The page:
Cannabis oil is fast and easy to use. But it’s best to start slow and look at all of your options.
We all come to medical cannabis in our own way. Once we arrive, one of the biggest benefits is the ease of use, and cannabis oil might be the easiest of all. A dose can be as fast and simple as a few drops under the tongue, it has long lasting therapeutic effects, and there is no extra equipment—unless you want to vapourize the oil.
The first step is finding the right oil for your medicinal needs. This starts with consulting your doctor or other healthcare professional who is familiar with prescribing medicinal cannabis. Yet even with a prescription in hand, finding the right type of oil product might take a little trial and error, as will getting to the right dosage, which we discuss below. There are quite a few variables at play in selecting oil, including the condition you hope to alleviate, the severity of your symptoms, the time of day of your doses, the way you choose to take the oil into your system, and your personal metabolism and tolerance.
The ABCs of CBD and THC
Cannabis oil is a concentrated extract of the cannabis plant. In general, the two active chemical compounds in oil (as well as in dried flower) are CBD and THC. Lesser known, CBD is quickly gaining notoriety for its use in relieving pain, nausea, inflammation, and in fighting insomnia and anxiety. CBD has no psychoactive effects; none of that feeling of being “high” that we typically associate with cannabis. The euphoric high comes from THC, and it also is popular for immune system regulation, muscle relaxation, as well as alleviating the symptoms of many of the same conditions as CBD.
Cannabis oil comes in many different concentrations with varying levels of CBD and THC, and the key is in consultation with your health care professional, finding the right balance for you. Some patients opt to use different oils for night and day. Not surprisingly, most want lower levels of THC in a daytime oil, and maybe even no THC, depending on their level of daytime activity.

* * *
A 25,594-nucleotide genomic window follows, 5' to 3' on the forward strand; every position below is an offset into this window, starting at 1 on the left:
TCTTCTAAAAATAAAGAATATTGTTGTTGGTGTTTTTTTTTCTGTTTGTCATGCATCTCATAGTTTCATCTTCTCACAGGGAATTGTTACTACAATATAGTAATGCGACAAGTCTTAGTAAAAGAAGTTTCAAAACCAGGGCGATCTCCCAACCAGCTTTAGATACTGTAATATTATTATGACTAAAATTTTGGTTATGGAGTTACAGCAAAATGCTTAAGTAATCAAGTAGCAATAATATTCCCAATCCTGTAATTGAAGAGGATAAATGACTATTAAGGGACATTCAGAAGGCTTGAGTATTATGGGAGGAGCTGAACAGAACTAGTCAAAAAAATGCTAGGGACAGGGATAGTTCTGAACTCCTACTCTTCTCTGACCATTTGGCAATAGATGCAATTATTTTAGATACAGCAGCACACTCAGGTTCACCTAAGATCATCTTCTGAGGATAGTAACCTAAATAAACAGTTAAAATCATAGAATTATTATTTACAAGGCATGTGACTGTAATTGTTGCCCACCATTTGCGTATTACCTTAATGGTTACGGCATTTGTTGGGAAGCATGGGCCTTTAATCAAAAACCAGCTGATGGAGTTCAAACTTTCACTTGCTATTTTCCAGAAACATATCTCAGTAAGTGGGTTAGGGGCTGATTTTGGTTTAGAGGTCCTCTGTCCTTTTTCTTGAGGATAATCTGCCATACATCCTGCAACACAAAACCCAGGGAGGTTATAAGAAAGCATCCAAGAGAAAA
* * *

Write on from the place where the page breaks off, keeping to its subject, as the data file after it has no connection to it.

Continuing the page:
Photo by Kelly Sikkema
Determining the dose
Getting to the right dose also takes exploration, and the answer is different for every patient. Firstly, there are three main ways to take the oil. On the one hand, you can swallow it, and in this case the oil is metabolized through the gastrointestinal tract and liver. The reality with this method is that it can take about an hour to take full effect, however, the effects do tend to last longer as it moves through your system, resulting in a time-release-like medicine.
On the other hand, you can take the oil sublingually (drops under your tongue with a syringe dropper). With certain types of cannabis oils you can vape it, which is another easy method where you take vapour into your lungs with a vapourizer. With these two methods, the oil is absorbed directly into your bloodstream so you feel the effects almost instantaneously. This is of obvious benefit for patients who want immediate relief. Of course, the sublingual approach is slightly more discreet.
Take it slow
If you are transitioning from dried flowers to oil for the first time and have received a prescription from a healthcare practitioner based on the weight of dried flowers, this presents another small challenge as you must convert the amount of dried cannabis prescribed in grams to an amount of oil expressed in milligrams.
There are online converters to help with this, but the truth is, just as with dried cannabis and any other medication, your optimum dosage is unique to you. It not only depends on all of the above, but also your own biology. Your genetics, your general health level and the severity of the condition you are managing all affect the dosage that’s right for your therapeutic needs.
Many patients say 0.1 to 0.2 ml is a reasonable place to start. Keep in mind that medicinal cannabis oil can remain in your system for up to 8 hours, so it’s a bad plan to decide about the effect, say, an hour after taking some oil and increasing your dose too soon.
The general rule of thumb with most things in life applies with cannabis oil, too: start low and go slow. And most importantly, always listen to the advice of your prescribing health practitioner.
Written by: John Bissell
John is a freelance writer and editor from Toronto.